Bluff oyster beds growing back despite killer disease

By Rebecca Fox

Initial results from a pre-season survey of bonamia in Bluff oyster fishery beds suggests the disease is still causing problems in some areas.

But despite this the fishery is continuing to rebuild, National Institute of Water and Atmospheric Research fisheries scientist Keith Michael says.

The commercial and recreational oyster fishing season starts today with the catch limit continuing at the industry's self-imposed level of 7.5 million, half of its 15 million annual catch entitlement.

Bonamia kills oysters by sapping their energy so they cannot keep their shells together, which exposes them to predators.

It is estimated to have killed about one billion Bluff oysters between 2000 and 2003. Since 2006, oyster mortality from bonamia has been relatively low.

Last month, Niwa and the Bluff Oyster Management Company surveyed the Foveaux Strait oyster beds for the disease.

Mr Michael said initial results and observations suggested the fishery was continuing to rebuild, especially in the core commercial fishery areas in central Foveaux Strait.

"Oyster densities have increased at most sites, with some sites more than doubling from last year."

But bonamia was still causing problems in other areas.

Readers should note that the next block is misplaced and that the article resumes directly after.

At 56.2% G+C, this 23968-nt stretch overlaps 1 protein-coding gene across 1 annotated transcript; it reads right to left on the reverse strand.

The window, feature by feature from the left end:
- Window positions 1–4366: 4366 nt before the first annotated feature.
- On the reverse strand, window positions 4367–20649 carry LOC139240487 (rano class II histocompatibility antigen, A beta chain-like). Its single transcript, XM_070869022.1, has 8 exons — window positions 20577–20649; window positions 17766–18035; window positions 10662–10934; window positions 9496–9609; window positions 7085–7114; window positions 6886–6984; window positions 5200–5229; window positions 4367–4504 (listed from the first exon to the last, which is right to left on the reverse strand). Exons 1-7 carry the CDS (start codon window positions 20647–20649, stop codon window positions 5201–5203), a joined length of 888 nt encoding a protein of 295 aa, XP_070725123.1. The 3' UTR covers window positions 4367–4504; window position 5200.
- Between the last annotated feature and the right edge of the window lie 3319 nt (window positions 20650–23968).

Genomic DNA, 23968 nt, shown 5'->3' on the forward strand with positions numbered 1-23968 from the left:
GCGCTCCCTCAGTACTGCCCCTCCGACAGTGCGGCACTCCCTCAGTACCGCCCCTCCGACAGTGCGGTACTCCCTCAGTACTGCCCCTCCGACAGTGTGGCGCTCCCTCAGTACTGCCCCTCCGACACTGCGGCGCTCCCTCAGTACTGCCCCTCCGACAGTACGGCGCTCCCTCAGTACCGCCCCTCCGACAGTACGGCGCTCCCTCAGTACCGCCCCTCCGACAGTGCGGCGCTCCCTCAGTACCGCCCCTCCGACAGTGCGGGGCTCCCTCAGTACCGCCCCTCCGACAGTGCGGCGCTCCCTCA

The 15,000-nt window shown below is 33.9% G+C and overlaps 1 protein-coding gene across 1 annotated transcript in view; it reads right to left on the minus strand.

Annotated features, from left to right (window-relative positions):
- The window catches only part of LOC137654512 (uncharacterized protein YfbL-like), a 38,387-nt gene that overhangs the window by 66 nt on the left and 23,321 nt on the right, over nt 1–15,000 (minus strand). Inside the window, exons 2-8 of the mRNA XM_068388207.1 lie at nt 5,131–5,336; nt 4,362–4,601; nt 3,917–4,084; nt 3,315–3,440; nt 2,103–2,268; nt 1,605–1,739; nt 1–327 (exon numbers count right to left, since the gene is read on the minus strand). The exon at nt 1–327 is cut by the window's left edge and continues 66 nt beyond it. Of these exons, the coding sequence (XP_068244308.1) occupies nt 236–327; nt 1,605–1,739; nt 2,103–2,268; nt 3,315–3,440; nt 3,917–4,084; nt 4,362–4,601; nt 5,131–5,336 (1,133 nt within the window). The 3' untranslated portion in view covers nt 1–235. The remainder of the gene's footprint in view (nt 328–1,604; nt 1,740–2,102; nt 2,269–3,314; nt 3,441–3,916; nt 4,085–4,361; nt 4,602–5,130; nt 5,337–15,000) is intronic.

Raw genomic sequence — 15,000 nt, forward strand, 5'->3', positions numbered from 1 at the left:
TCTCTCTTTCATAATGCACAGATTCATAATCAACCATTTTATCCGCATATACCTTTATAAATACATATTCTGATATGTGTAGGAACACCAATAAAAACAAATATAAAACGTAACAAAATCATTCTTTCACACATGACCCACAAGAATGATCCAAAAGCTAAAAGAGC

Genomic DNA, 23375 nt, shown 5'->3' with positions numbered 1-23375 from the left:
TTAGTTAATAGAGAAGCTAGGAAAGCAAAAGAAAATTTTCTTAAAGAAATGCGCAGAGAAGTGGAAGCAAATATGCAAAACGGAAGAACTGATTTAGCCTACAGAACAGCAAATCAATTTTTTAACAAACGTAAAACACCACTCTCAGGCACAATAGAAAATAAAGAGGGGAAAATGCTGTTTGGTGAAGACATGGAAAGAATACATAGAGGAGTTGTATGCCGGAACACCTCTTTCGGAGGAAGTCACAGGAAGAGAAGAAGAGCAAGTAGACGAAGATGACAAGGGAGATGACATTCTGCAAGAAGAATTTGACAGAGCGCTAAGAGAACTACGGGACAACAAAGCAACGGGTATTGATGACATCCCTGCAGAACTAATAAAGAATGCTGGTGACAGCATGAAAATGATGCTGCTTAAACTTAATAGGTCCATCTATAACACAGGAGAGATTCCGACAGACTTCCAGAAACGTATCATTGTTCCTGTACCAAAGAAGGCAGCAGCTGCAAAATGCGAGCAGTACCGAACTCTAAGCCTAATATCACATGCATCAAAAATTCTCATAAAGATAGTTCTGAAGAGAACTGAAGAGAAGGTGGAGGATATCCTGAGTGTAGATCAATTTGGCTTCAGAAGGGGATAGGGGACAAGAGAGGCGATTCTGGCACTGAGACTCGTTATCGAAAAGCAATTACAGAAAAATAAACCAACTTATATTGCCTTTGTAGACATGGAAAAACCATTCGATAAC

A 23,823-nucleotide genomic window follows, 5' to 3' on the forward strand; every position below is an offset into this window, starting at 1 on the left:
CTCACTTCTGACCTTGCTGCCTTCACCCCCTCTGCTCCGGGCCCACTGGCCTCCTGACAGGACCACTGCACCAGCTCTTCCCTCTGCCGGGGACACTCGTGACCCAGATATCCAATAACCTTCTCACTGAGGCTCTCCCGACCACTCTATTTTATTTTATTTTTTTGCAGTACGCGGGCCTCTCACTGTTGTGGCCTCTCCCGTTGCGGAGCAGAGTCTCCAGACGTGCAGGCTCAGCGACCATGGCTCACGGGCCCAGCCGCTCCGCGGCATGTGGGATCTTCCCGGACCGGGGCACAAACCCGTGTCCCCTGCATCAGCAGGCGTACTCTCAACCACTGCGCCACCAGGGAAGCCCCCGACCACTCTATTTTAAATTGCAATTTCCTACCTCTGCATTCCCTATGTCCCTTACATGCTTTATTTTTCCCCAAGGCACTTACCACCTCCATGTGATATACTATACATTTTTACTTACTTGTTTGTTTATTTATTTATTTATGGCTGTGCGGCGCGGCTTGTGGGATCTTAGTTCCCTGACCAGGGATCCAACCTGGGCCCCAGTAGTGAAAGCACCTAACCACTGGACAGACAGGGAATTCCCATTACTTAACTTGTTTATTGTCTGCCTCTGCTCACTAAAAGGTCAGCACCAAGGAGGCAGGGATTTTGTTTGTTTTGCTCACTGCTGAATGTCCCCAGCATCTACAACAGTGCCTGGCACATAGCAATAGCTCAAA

Oyster samples were being examined at Niwa's Greta Point laboratory, and the investigation was due to be completed this month, he said.

Barnes Oysters manager Graeme Wright said last year's survey had shown low levels of bonamia.

"We're eager to see what this survey will show and what we'll see when we're at sea."

Once the industry had data from the survey and from time out fishing, it would assess whether the quota needed to be adjusted.

"It's steady as we go. In three or four weeks we'll have a fairly good idea of what's happening."

Ministry of Fisheries inshore fisheries officer Allen Frazer said bonamia was most active during summer and autumn and appeared to be influenced by environmental conditions such as sea temperature.

There had been concerns higher water temperatures in summer might have had an effect on bonamia levels.

The results would help to predict how many oysters bonamia was likely to kill over the coming season.

The long-range forecast for today suggested a change to northwest winds of 46km/h with a moderate southwest swell.

Mr Wright said pre-season demand for oysters was normal with the delicacy expected to be available from tomorrow morning if the fleet of 11 boats went out.

The price was still to be set, but Mr Wright hoped to keep it consistent with last year at $20 a dozen.

The season ends on August 31.


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